top of page

Choosing your Wedding photographer

Today we are delighted to bring you a post from guest blogger and Wedding photographer, Marion Frances.

Choosing your wedding photographer – questions to ask.

The first and most important thing to do is to pick the photographer that will suit you and fit into YOUR day. Make sure you have a look at plenty of websites; this will allow you to see many different styles of photography. Some photographers will produce stunning high-art pictures for you but please bear in mind that you will have to give a lot of your time on your Wedding day to the photographer. At least an hour, probably more and that’s just for your Bride and Groom shots. Other photographers will produce you a good set of beautiful photographs but will demand a lot less of your time. Some can do your Bride and Groom shots in 20 minutes and still give you a good selection.

Make sure that you ask see some ‘whole’ Weddings from the photographer you think that you would like. Often you will only be shown specially selected shots from a range of Weddings. It is really important that you know before your big day that your photographer can competently cover the whole day.

You really should spend a good amount of time talking to your photographer, getting to know them and allowing them to get to know you. Ask yourself “can I imagine this person around me ALL day?” Depending on the service they are offering they could be with you from the bridal preparations right through to the evening celebrations. Ask yourself too “how will they fit in with my guests?” If you are not sure then do not book them. Go for someone who will get on with your guests and who you feel you will be happy with all day.

Great, so now you have chosen somebody whose pictures you like and that you feel will fit in to your day and get on with your guests.

Another important thing to ask is how your will the pictures will come to you after the Wedding day. Do not assume that you will receive a disk, enabling you to print, share, make albums etc. Too many couples are bitterly disappointed afterwards when they only receive low-resolution copies and have to buy prints/albums. The law on copyright is quite clear, the pictures belong to the photographer not you as she/he is the creator. Therefore it is up to them whether they offer you the pictures on a CD or not. Just ask the question and they you will be clear what you will get for your money. You could also ask how long after your Wedding you might get your pictures. This will vary depending on your photographers workload, but 3-4 weeks is common. Bear in mind if they are making you an album you will have to wait longer for that.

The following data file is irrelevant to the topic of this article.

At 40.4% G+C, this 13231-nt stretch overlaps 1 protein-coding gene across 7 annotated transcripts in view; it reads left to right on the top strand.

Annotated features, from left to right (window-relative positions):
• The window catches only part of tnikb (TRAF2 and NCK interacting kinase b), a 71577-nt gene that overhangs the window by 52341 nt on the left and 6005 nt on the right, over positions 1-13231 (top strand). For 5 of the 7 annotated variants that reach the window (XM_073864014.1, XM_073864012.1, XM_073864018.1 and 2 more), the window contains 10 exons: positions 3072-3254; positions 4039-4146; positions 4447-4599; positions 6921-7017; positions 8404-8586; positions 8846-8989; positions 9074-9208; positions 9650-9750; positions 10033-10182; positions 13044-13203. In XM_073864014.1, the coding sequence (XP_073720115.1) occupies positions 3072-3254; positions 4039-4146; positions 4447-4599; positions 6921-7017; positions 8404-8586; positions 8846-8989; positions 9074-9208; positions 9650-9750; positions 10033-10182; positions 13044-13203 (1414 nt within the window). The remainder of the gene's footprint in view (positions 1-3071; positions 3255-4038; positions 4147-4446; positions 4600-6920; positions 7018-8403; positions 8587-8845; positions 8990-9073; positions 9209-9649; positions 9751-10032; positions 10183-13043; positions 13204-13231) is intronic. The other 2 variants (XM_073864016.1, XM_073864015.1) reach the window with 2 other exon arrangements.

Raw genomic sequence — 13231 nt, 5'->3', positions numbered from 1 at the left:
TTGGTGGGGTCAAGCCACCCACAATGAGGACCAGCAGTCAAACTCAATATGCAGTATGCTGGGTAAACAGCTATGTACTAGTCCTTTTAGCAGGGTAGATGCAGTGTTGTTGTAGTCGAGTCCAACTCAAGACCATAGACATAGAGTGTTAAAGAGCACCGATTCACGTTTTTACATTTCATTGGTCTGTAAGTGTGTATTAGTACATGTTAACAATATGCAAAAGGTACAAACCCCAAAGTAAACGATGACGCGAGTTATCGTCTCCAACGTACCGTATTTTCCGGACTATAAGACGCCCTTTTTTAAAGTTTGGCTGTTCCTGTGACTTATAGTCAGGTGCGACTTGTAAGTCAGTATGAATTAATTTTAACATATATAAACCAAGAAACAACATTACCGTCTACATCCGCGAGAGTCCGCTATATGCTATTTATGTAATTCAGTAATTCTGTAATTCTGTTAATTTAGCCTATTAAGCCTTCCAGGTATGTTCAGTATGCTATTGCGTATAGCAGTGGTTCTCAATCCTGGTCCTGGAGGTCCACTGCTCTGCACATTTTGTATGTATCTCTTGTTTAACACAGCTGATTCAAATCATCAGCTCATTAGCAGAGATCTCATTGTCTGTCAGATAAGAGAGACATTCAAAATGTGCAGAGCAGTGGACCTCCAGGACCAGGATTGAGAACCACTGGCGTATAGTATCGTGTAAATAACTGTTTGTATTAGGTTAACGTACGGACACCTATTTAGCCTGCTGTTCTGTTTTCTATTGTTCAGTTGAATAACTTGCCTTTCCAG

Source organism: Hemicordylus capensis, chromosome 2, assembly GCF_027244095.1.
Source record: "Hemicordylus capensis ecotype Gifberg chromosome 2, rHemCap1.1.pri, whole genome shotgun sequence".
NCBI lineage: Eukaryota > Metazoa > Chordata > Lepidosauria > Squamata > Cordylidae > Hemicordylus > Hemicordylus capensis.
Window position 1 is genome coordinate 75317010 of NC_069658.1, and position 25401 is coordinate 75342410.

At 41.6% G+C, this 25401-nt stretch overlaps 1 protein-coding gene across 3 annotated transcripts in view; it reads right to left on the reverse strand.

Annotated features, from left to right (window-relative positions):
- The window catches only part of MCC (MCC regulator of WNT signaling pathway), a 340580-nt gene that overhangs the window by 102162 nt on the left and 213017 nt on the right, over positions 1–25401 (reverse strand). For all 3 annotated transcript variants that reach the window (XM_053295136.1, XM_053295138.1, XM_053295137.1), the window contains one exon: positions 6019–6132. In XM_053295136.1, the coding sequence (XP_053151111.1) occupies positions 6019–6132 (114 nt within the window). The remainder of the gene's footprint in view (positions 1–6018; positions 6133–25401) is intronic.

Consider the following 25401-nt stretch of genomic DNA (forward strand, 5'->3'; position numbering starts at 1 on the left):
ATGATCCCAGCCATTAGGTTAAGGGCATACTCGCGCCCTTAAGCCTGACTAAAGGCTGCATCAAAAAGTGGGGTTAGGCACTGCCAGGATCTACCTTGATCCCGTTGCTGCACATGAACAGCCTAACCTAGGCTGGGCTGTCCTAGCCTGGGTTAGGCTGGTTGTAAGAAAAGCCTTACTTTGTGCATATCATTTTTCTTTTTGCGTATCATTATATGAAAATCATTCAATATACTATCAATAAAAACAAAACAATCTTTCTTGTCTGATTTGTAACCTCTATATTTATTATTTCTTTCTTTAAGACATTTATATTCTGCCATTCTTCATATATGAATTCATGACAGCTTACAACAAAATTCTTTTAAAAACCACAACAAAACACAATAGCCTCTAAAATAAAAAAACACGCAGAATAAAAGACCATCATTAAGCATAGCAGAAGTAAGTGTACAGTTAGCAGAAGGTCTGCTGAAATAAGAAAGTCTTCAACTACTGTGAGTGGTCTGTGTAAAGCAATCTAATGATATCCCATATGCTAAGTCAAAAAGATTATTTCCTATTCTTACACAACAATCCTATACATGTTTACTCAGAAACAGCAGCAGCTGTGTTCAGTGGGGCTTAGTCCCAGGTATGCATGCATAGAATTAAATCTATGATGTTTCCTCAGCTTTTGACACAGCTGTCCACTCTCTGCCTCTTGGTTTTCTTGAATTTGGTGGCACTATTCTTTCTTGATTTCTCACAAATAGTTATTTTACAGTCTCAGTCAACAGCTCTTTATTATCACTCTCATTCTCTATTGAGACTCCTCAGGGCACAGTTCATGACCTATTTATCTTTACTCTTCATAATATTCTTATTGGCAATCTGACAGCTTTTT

You should ask questions of your photographer so that you fully understand how much time that your photographer will spend with you. Are there a set number of hours? Will they charge more or refuse to stay if you over run? Be careful; ask the questions because Weddings do not always go to plan. You do not want your photographer to leave and to miss important events like the cake cutting or the first dance.

It can be worth asking too what ‘kit’ they use. They should be using professional grade cameras, lenses and speed-lights (flash-gun). If you are not sure take a note of all the details and phone your local camera shop and ask! Important things to think about are ISO (used to exposure control, especially in low-light conditions) and megapixels (give good definition and overall quality – meaning large enlargements are possible). Lenses should be professional grade (this makes the most difference in the quality of an image), they should also have a good aperture range (at least f4 to f16). This will allow creative control and again help shooting in low light conditions.

Your photographer should be using some sort of artificial lighting. The minimum being a speed-light to provide what is called ‘fill-in flash’. This is essential to light up dark faces and eliminate shadows, especially on a sunny day. Also it will be essential for the indoor and evening shots. You should check as well that your photographer has spare kit. It is no good if they have just one of each (especially camera bodies and speed-lights) as equipment can fail and they need to be prepared.

Has your photographer asked you to sign any terms and conditions? They should. By law any contract must be fair to both parties. The T&Cs should protect you as much as they protect the photographer. If they do not do this then do not sign them! Voice your concerns and ask for amendments. Ask questions about what will happen if your photographer is ill on the day? Will they find a replacement or will you be left with no one? Also what happens if you need to cancel or postpone? Will you get any money back? Also what happens if you are not happy with the pictures afterwards? Check if they belong to a professional organisation. An example is the Society of Wedding and Portrait Photographers (SWPP). If they do they will be bound by their rules, you will also have a point of contact for dispute resolution if you are not happy.

Lots of couples do not ask enough questions, make sure you are not one of them and you should not get any nasty surprises!

This article was written by Marion Frances, an award-winning photographer based in the South West. You can view her work at


bottom of page